Boom in single-family rentals contributing to inventory crunch

by Megan Donofrio

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Due to a boom in single-family rentals, 270,000 fewer homes have sold each year since 2006. According to a new Zillow analysis, between 2006 and early 2017, the number of single-family homes that are rented increased by 5 million, which is a major contributor to the current crunch in affordable housing inventory.

Tending to be of the-less expensive end of the housing market spectrum, these rented homes present limited the housing options to lower- and middle-income buyers. Roughly 1200,000 of the 270,000 sales lost were among the most affordable homes, which are frequently sought by first-time buyers. Starter homes are more likely than homes of greater value to be rented out across the United States.

Driving this surge in single-family rentals are several related trends, resulting from the housing bust. As homeowners lost homes to foreclosure and home values fell across the country, the U.S. renter population increased rapidly. Following the housing crisis, the total number of single-family homes rented rose from 13 percent in 2007 to its peak of 19.2 percent in 2016, Zillow found.

A growing demand for rentals and falling home values lead to opportunities for investors seeking discounted properties to buy and make available for rent. This investor activity met demands in communities hit hardest by the housing bust and helped curb plummeting home values and restore the market.

The demand for single-family rentals remains strong, as 45 percent of renters are interested in finding a single-family house to rent, yet only 28 percent are able to do so. As home values continue to improve, investors today are holding homes as rental properties and gaining winning returns. In recent years, the rental houses bought tend to be affordable starter homes, more so than those purchased before 2006.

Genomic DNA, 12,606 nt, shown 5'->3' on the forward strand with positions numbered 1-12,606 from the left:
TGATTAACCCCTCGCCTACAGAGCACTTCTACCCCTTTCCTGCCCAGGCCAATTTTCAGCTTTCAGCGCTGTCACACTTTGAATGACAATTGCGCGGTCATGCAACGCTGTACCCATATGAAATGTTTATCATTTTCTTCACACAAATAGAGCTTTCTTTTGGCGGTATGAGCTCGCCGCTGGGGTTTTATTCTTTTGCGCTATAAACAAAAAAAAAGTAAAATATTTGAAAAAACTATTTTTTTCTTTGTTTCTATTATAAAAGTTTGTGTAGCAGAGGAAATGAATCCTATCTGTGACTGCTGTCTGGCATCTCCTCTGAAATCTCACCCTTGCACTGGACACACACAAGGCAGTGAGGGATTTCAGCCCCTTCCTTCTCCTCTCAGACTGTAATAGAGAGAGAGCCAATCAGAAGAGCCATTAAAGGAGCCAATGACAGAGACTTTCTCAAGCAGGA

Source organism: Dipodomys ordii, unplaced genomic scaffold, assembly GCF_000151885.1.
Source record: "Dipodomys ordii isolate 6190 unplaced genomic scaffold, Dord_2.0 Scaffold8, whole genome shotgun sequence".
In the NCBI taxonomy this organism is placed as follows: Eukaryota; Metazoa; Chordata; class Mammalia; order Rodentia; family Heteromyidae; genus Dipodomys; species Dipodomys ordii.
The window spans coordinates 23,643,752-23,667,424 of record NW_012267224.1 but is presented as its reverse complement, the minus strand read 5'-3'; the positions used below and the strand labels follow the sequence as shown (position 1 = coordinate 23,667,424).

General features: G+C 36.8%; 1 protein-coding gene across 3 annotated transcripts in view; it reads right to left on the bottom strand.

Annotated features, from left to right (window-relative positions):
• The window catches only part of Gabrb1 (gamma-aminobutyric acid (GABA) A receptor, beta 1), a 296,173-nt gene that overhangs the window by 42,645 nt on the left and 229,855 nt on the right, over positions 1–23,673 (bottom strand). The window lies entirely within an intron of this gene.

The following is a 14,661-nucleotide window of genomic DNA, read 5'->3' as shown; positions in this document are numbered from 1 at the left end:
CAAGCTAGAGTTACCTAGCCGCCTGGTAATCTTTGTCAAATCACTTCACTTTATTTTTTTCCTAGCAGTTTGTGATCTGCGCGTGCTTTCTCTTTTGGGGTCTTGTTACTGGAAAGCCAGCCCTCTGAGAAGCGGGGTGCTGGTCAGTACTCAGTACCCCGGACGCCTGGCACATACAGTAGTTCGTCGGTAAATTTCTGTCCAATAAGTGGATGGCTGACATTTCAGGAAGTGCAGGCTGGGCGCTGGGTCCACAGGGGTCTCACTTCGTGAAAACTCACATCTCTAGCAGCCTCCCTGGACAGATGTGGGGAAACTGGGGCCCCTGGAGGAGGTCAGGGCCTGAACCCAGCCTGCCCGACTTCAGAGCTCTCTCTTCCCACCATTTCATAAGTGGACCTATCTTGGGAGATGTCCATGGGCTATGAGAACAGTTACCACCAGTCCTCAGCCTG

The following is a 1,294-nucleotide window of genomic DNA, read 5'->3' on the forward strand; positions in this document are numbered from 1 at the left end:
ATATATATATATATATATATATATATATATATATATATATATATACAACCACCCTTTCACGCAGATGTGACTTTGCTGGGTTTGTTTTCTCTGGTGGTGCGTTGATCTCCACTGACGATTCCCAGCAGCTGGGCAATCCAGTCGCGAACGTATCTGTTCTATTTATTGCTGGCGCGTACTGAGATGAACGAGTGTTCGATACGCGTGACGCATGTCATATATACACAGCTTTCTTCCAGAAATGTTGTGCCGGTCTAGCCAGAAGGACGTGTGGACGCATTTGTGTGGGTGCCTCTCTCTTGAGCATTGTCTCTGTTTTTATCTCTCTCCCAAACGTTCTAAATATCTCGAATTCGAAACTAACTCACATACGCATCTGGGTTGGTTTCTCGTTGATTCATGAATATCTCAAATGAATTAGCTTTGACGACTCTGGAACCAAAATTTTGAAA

Rentals are cooling down

After a decade of steady growth, the number of single-family homes being rented has stabilized. In early 2017, the percentage of rented single-family homes dipped slightly from the 19.2 percent high of 2016 to 18.9 percent.

“For the past 10 years, the number of single-family homes that are rented has grown steadily and remains near the highest levels ever recorded,” said Aaron Terrazas, Zillow senior economist.  “The combination of foreclosures and growing rental demand following the housing crash was an attractive opportunity for investors – large and small – who were able to buy foreclosed homes and use them to meet the rental demand. At the same time, many long-time owners have opted to hold onto their homes as rentals even after they decide to move somewhere else. With such a large portion of single-family homes being rented out, and with new homes being built more slowly than the market needs, home values will continue to rise, particularly among the most affordable homes with the highest demand.”

The largest group of buyers in the housing market is millennials, who are driving competition for cheaper, entry-level homes. But more and more in the past five years, the homes being purchased and turned into rentals are the same affordable starter homes that first-time buyers seek. As a result, options for buyers are limited and the competition is heightened. The average single-family rental is valued at $215,300, which is a little more than the median-valued home nationwide.

Of the rented single-family homes bought nationwide since 2012, nearly 40 percent are among the most affordable, compared to 34 percent of single-family rental homes purchased before the housing market crash. In the last decade, rental activity has seen an increase in the bottom-third of the market. Across the country, 37 percent of rented single-family homes are among the least valuable in their housing markets.

In Houston, 16.1 percent of single-family homes were rented in 2016. Of that share, 36.4 percent were homes in the least valuable third of the market.

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